The sample server implements a simplistic authorization protocol,
MIT-MAGIC-COOKIE-1 which uses data private to authorized clients and
the server. This is a rather trivial scheme; if the client passes
authorization data which is the same as the server has, it is allowed
access. This scheme is inferior to host-based access control
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mechanisms in environments with unsecure networks as it allows any
host to connect, given that it has discovered the private key. But in
many environments, this level of security is better than the hostbased
scheme as it allows access control per-user instead of per-host.
In addition, the server provides support for a DES-based authorization
scheme, XDM-AUTHORIZATION-1, which is more secure (given a secure key
distribution mechanism), but as DES is not generally distributable,
the implementation is missing routines to encrypt and decrypt the
authorization data. This authorization scheme can be used in
conjunction with XDMCP's authentication scheme, XDM-AUTHENTICATION-1
or in isolation.
The authorization data is passed to the server in a private file named
with the -auth command line option. Each time the server is about to
accept the first connection after a reset (or when the server is
starting), it reads this file. If this file contains any
authorization records, the local host is not automatically allowed
access to the server, and only clients which send one of the
authorization records contained in the file in the connection setup
information will be allowed access. See the Xau manual page for a
description of the binary format of this file. Maintenance of this
file, and distribution of its contents to remote sites for use there
is left as an exercise for the reader.
The sample server also uses a host-based access control list for
deciding whether or not to accept connections from clients on a
particular machine. This list initially consists of the host on which
the server is running as well as any machines listed in the file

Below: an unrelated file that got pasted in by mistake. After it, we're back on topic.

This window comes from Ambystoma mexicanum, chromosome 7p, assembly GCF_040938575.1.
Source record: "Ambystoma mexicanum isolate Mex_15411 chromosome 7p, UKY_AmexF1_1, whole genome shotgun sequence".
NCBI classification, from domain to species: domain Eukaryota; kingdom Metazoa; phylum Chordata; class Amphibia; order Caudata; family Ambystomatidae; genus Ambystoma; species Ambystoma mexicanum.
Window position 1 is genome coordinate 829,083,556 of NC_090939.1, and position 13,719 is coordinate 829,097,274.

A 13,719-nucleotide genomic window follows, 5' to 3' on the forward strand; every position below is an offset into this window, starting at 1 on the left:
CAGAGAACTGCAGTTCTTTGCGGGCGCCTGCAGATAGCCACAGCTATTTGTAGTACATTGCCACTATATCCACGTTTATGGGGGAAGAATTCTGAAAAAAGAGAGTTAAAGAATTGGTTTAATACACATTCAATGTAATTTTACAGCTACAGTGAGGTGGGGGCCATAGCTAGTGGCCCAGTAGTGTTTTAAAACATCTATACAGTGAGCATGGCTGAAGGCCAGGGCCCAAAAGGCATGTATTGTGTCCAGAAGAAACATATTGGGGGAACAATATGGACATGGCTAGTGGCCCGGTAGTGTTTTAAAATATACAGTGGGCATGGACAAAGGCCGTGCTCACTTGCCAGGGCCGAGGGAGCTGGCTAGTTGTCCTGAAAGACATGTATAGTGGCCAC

/etc/Xn.hosts, where n is the display number of the server. Each line
of the file should contain an Internet hostname (e.g.
expo.lcs.mit.edu.) There should be no leading or trailing spaces on
any lines. For example:
Users can add or remove hosts from this list and enable or disable
access control using the xhost command from the same machine as the
server. For example:
% xhost +janesworkstation
janesworkstation being added to access control list
% xhost +
all hosts being allowed (access control disabled)
% xhost -
all hosts being restricted (access control enabled)
access control enabled (only the following hosts are allowed)
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SIGNALS [Toc] [Back]
The X server attaches special meaning to the following signals:
SIGHUP This signal causes the server to close all existing
connections, free all resources, and restore all defaults. It
is sent by the display manager (xdm or dtlogin) whenever the
main user's main application exits to force the server to
clean up and prepare for the next user.
SIGTERM This signal causes the server to exit cleanly.
SIGUSR1 This signal is used quite differently from either of the
above. When the server starts, it checks to see if it has
inherited SIGUSR1 as SIG_IGN instead of the usual SIG_DFL. In
this case, the server sends a SIGUSR1 to its parent process
after it has set up the various connection schemes. Xdm uses
this feature to recognize when connecting to the server is
FONTS [Toc] [Back]